“When you have these one-party districts, the only election is in the primary, and the winner of the primary will be the one who is closer to the views of the narrowest base,” says Angus King, Independent senator from Maine. “You can’t be moderate. Who votes in primaries? You have a 10 percent turnout in a primary election in Georgia, and Republicans are 30 percent of the population. So 10 percent of 30 percent—that’s 3 percent of the population voting to choose the nominee, and then if it’s a multiperson race, and the winner gets 35 percent, that’s one third of 3 percent—1 percent of the population chooses the nominee, who in a gerrymandered district will be the eventual member of Congress. That is bizarre, and it has completely polarized Congress. In the primary system that we have now, there is no upside for a Republican to be reasonable. I have a friend who is a very conservative senator, and he faced a primary this year, and I said, ‘Good Lord, man, what are they gonna charge you with?’ And he said: ‘Being reasonable.’ ”

“Our Venn diagram,” says Derek Kilmer, Democrat of Washington State, “is two circles, miles apart. Just after we got here, a group of us, Democrats and Republicans, were at a burger joint talking, and after about forty-five minutes, I said, ‘We have to be able to get our act together and figure some of these things out. And across the table, one of my colleagues said, ‘Derek, I like you, but you have to understand that I won my seat by defeating a Republican incumbent in my primary, and I campaigned against him for not being conservative enough. The first vote I cast when I got here was against John Boehner for Speaker, and I put out a press release that I had voted against him because he was too compromising. I like you, but I have zero interest in compromising with you or anybody else. My constituents didn’t send me here to work with you; they sent me here to stop you.’ I left there and called my wife and said, ‘Oh, my God!’

“We’re seeing the political equivalent of segregation going on in the country,” says Republican Tom Cole of Oklahoma.

AND AS EVER, THAT SEGREGATION makes it extraordinarily difficult to form trusting relationships that make working together possible. It incentivizes hyperpartisanship and punishes compromise. But all the same, the great majority of members interviewed said that the most rewarding work they ever did in Congress was in finding points of agreement with a congressman or senator from the other party, working to forge legislation that bridged the usual divides. “But nobody cares about that stuff,” says Republican congressman Morgan Griffith from Virginia. ” ‘News flash: People are getting along, compromising, doing their jobs like adults’ doesn’t have the sizzle of conflict that the media demands in order to hold your interest. I have good relationships with several Democrats, and last year Diana DeGette [Democrat of Colorado], Gene Green [Democrat of Texas], and I introduced an important compounding-pharmacy bill to help prevent disease outbreaks. It really matters. And gets very little attention.”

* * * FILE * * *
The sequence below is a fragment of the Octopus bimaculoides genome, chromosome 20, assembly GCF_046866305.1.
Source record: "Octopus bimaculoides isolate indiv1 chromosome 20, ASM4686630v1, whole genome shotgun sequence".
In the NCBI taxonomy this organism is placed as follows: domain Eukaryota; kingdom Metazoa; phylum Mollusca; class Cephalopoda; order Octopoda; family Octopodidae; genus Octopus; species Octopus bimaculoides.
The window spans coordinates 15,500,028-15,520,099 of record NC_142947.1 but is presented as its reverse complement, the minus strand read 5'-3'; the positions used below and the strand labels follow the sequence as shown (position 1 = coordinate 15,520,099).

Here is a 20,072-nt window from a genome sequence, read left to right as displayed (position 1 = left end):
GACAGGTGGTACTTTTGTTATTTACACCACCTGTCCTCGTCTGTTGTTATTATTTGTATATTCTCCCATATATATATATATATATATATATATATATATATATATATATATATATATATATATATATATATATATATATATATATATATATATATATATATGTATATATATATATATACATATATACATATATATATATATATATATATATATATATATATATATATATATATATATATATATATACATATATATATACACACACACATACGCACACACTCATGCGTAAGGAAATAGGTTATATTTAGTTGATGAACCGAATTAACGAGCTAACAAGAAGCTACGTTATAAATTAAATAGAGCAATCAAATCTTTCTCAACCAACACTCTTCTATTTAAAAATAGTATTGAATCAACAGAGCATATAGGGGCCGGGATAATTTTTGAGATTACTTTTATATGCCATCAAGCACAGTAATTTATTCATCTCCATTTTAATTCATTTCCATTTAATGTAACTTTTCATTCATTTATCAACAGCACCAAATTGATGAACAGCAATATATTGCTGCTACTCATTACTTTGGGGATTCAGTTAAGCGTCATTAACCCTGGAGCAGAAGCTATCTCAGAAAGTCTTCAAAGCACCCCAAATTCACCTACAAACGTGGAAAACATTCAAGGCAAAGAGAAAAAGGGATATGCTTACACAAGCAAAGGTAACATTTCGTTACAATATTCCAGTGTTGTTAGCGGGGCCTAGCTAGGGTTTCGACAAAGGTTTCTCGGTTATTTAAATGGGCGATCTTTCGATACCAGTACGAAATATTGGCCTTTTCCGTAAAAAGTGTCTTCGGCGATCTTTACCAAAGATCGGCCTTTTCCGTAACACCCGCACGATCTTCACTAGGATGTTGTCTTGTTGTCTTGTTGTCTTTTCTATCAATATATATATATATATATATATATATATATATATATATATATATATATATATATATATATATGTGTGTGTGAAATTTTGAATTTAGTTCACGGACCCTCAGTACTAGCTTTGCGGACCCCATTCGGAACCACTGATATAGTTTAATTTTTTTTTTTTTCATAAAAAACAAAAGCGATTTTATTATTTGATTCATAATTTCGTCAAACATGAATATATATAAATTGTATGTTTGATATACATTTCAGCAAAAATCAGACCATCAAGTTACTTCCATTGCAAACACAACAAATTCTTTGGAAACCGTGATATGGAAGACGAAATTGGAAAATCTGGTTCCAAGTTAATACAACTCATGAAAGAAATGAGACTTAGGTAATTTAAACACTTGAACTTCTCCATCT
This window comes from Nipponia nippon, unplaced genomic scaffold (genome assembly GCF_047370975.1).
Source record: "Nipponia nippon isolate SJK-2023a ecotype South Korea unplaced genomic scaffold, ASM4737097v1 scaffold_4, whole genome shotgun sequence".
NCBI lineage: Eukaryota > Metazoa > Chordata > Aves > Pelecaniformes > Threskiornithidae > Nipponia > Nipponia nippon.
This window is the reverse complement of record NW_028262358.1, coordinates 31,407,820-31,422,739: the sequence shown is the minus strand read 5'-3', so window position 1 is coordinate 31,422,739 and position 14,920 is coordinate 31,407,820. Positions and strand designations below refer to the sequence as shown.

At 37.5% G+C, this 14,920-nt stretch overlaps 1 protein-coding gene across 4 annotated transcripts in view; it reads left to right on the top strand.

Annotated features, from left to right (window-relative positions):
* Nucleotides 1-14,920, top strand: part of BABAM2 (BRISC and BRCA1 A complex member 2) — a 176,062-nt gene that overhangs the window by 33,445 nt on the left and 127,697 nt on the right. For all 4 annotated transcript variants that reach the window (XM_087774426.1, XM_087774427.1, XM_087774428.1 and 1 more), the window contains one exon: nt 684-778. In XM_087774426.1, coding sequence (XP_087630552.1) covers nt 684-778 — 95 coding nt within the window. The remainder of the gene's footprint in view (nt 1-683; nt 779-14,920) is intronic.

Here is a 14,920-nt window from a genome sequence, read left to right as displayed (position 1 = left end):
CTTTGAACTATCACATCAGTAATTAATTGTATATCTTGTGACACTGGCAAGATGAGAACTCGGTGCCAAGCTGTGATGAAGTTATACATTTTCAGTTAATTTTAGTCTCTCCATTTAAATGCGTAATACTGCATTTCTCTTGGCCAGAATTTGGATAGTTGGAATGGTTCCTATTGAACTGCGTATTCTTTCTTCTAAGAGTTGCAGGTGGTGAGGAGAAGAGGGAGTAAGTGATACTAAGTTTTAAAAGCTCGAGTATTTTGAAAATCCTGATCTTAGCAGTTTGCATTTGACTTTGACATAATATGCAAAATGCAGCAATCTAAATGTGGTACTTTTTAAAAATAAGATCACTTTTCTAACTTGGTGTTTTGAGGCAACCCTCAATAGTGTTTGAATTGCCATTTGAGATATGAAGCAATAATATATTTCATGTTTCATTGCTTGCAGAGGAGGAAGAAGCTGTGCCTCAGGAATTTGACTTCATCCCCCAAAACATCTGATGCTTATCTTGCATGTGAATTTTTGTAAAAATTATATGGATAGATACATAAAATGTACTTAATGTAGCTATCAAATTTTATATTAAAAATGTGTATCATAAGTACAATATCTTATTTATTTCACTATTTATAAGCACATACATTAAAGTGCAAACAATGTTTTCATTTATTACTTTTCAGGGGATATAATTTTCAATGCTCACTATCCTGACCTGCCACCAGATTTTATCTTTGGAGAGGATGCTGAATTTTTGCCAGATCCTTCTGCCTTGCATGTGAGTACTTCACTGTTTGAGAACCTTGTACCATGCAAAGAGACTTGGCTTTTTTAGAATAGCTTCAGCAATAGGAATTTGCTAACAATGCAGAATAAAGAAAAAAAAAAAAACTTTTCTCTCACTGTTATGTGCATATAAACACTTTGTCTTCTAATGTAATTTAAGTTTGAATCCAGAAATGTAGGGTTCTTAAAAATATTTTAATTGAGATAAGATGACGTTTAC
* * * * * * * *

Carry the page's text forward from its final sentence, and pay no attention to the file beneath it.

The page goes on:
Conflict media. Many of them argued that because conflict is rewarded with attention, more actual conflict is fostered, which is then amplified by social media, which blasts powerful narratives at members around the clock—who cares if they’re true?—largely obscuring their meek attempts to actually get something done. All of that drives what most members think of as a perception gap between the way things are and the way they seem to be. The “twenty-four-hour news cycle” was mentioned by nearly every one of the members I interviewed as something that makes their lives hell and, more important, makes governing very hard. “It’s the coliseum,” says Joaquin Castro, Democrat of Texas. “And in the coliseum, people get hurt for sport.”

“By some measures I am the most liberal member of the House,” says Representative Donna Edwards, Democrat of Maryland. “I’m the ranking member on the Space Subcommittee of the Science Committee, and Steve Palazzo, a very conservative member from Mississippi, is the subcommittee chairman. We were reauthorizing NASA and the committee chairman just did his bill, and then there was a party-line vote and only the amendments that he wanted were accepted, and that was going to be it. But I called Steve and said, ‘Can we meet for coffee?’ We sat down and I said, ‘This is ridiculous that a bill reauthorizing NASA has to be like a party-line bill.’ And so the two of us just completely, you know, separate from our chairman, went back to the drawing board and started working on trying to resolve some of the issues that we had. We had no idea how it would work, but we were able to work through those, and then later in the process we involved the chairman and the ranking member. The four of us came up with a bill that we were able to move out of subcommittee, then out of committee, then it went to the floor, where I think we only had two Republicans who voted against it. That’s what should happen with every single piece of legislation that we do. When you remove the opportunities for members of Congress to work with their colleagues, then there’s no question that things are going to break down along purely partisan lines. So I just picked up the phone.”